Trystan Reese, a transgender man, is pregnant with his first biological child with partner Biff Chaplow

By Julie Mazziotta
June 09, 2017 03:38 PM

As a transgender man, Trystan Reese feels “profoundly blessed” to be able to carry his first biological child with partner Biff Chaplow.

Reese is 35 weeks pregnant, and says the experience “has been beautiful.”

“The actual idea of growing and gestating a baby has been just really exciting and fun, and sharing that with the kids and with Biff has been a wonderful experience for the entire family,” Reese, 34, tells PEOPLE.

Trystan Reese and Biff Chaplow
Caitlin Lawson

The Portland, Oregan-based couple have two children, Chaplow’s niece and nephew, whom they adopted in 2011 after his sister was unable to care for them. Because they had to go through a difficult court battle and face high legal fees to officially adopt the kids, Riley, 9, and Hailey, 7, they chose to consider a biological pregnancy when it was time to expand their family.

“While I would do that over again a thousand times if I had to, I think we wanted to try to grow our family in a less stressful way,” Chaplow, 31, says. “We decided to see if we could make a baby biologically, and because Trystan is transgender, he was born with a female body.”

Reese had been taking testosterone treatments for years, but they learned that if he stopped, his cycle would begin again and they could safely become pregnant.

“We decided that we wanted to grow our family and that this would be a really good way to do it,” Chaplow says. “We could do it together, and not be surrounded around so much pain — well, emotional pain. I’m sure there will be lots of physical pain shortly [laughs].”

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Reese became pregnant last year, but miscarried after six weeks. He says the experience was “difficult,” but it made him appreciate this pregnancy even more.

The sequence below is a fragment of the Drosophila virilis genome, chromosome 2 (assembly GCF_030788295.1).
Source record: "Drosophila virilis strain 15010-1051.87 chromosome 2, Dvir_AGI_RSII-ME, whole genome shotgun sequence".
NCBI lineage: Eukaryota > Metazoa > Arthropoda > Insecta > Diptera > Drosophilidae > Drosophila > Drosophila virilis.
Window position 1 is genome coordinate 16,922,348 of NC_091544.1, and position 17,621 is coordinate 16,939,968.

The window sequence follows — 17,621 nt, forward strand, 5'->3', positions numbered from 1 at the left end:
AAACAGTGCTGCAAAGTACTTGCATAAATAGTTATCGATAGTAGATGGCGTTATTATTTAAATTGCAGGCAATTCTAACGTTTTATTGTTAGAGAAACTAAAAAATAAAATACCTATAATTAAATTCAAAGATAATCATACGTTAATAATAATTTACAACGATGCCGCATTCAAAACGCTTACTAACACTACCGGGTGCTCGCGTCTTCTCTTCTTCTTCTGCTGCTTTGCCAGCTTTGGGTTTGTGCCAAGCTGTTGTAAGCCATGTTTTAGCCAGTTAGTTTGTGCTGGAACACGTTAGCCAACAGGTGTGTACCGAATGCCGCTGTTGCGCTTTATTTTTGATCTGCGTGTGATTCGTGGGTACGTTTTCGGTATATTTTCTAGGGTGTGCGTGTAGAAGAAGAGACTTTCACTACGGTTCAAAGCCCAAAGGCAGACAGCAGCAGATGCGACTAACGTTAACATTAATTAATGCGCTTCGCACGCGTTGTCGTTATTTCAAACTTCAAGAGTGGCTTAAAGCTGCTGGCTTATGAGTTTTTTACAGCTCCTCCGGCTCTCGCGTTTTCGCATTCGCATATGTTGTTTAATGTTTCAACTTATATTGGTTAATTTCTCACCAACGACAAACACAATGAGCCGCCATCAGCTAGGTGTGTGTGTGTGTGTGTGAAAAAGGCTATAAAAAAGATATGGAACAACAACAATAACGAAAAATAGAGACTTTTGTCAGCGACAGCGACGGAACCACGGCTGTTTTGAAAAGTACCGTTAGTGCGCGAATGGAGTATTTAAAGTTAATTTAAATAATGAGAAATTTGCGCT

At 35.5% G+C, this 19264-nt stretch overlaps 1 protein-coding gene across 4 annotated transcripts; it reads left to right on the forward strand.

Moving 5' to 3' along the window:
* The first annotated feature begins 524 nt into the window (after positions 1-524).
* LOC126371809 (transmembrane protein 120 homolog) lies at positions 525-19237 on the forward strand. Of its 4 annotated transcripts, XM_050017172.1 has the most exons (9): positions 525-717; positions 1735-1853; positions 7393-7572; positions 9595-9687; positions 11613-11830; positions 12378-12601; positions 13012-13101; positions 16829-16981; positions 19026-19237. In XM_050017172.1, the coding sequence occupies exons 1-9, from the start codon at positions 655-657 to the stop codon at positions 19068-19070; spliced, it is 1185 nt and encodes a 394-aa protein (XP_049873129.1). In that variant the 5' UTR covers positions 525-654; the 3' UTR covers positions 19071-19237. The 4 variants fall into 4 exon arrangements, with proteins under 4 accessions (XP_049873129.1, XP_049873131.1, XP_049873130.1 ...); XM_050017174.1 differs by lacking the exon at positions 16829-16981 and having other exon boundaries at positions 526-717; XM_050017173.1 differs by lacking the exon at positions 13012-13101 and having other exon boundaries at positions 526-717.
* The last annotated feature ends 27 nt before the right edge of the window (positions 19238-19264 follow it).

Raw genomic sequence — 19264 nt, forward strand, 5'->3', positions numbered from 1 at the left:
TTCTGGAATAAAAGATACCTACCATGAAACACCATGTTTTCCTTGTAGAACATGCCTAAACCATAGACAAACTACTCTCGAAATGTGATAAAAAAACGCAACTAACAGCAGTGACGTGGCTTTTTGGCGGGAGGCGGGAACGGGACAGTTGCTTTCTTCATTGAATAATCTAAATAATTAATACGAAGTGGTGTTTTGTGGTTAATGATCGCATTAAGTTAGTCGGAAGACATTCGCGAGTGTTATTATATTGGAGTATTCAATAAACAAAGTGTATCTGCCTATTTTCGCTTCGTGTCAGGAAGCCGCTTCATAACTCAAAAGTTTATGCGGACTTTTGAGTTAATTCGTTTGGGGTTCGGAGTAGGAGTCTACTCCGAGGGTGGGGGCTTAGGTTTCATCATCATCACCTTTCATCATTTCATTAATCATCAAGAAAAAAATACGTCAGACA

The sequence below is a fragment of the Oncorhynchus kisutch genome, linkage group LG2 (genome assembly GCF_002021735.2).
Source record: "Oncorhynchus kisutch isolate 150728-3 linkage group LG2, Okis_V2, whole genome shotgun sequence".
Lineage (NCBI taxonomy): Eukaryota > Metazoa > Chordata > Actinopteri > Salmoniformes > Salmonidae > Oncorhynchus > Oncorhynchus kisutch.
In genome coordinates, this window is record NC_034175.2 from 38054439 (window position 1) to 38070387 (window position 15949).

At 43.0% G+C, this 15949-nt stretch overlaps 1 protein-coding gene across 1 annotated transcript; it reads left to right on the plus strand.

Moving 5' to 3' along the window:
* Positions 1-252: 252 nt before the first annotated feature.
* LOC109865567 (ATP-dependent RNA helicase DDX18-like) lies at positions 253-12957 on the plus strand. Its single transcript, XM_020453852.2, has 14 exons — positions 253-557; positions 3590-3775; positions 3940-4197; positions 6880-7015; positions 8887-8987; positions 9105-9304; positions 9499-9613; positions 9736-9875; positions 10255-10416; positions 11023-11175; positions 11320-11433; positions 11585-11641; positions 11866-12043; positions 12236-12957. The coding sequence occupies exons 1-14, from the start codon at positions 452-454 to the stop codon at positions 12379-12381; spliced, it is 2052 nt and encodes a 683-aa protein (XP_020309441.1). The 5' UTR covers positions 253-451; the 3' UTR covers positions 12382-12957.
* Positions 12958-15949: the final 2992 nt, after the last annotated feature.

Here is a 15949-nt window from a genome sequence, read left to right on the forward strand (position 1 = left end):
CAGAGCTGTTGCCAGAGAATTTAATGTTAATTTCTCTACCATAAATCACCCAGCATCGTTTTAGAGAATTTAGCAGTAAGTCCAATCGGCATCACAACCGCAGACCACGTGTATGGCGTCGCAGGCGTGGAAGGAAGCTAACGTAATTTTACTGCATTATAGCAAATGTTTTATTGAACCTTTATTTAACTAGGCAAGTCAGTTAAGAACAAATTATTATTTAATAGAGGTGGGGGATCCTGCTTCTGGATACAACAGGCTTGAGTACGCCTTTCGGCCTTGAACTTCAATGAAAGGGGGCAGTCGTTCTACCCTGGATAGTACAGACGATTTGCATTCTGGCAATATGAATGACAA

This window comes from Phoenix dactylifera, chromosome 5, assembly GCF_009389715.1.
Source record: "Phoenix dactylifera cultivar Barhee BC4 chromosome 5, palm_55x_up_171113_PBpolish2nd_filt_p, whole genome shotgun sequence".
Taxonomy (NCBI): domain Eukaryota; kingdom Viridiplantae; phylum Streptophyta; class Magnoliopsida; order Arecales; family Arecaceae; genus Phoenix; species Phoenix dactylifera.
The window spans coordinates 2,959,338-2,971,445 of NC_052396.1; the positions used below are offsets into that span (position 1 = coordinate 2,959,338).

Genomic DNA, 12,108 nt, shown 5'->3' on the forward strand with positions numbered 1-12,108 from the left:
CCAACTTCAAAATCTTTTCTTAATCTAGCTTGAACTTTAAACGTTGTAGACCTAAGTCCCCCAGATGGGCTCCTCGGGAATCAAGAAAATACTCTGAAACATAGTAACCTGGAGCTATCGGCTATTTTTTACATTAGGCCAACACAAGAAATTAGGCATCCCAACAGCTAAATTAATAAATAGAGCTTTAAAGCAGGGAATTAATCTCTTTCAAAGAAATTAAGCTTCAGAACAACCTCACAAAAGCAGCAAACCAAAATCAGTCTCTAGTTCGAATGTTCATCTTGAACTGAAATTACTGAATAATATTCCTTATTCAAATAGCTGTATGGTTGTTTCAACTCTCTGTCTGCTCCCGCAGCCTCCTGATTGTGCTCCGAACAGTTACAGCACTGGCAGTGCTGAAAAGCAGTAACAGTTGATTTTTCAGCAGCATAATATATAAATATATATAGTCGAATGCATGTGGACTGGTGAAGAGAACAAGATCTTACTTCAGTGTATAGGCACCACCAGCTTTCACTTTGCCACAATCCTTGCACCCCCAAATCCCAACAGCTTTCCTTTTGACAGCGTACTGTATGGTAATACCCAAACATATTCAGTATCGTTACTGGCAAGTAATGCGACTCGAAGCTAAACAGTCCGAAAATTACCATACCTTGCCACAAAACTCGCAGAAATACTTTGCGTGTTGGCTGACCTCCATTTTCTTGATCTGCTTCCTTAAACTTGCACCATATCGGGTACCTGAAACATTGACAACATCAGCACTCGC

“I try to be much more present, and enjoy this day of the pregnancy as opposed to continually looking forward,” Reese says. “I don’t know what tomorrow brings, so for now let’s just enjoy this particular stage and appreciate it.”

“The whole process of just gestating a baby I find fascinating,” he adds. “It’s really incredible what our bodies are capable of doing. I think it’s actually really phenomenal that I get to be part of this process of growing a kid and of being a man at the same time.”

The partners say that the Portland community has been “incredibly supportive” during Reese’s pregnancy, partly because it’s not uncommon there for a transgender man to carry a baby.

“We know dozens of transgender men who have gone through this exact same process, and there is now quite a bit of medical evidence that shows that this would be a safe and healthy thing for us to engage in, medically speaking,” Reese says. “So even though we’ve been a little more public than other transgender couples, parents, people who are carrying babies, we are certainly not amongst the first to ever do it.”

Reese hopes that by speaking out, younger LGBT people will see that they too can have a family.

“When I was coming out as transgender to my parents, I really thought I was choosing between living my authentic life as a transgender man, or finding someone who would love me and having a family,” he says. “And I chose to live authentically and I thought I was giving up all these other things.”

“My hope is that we’re continuing to help young, LGBT people see that there are a million ways to be a family, there are a million ways to live your authentic life, and if you choose to have kids and get married, that route is available to you.”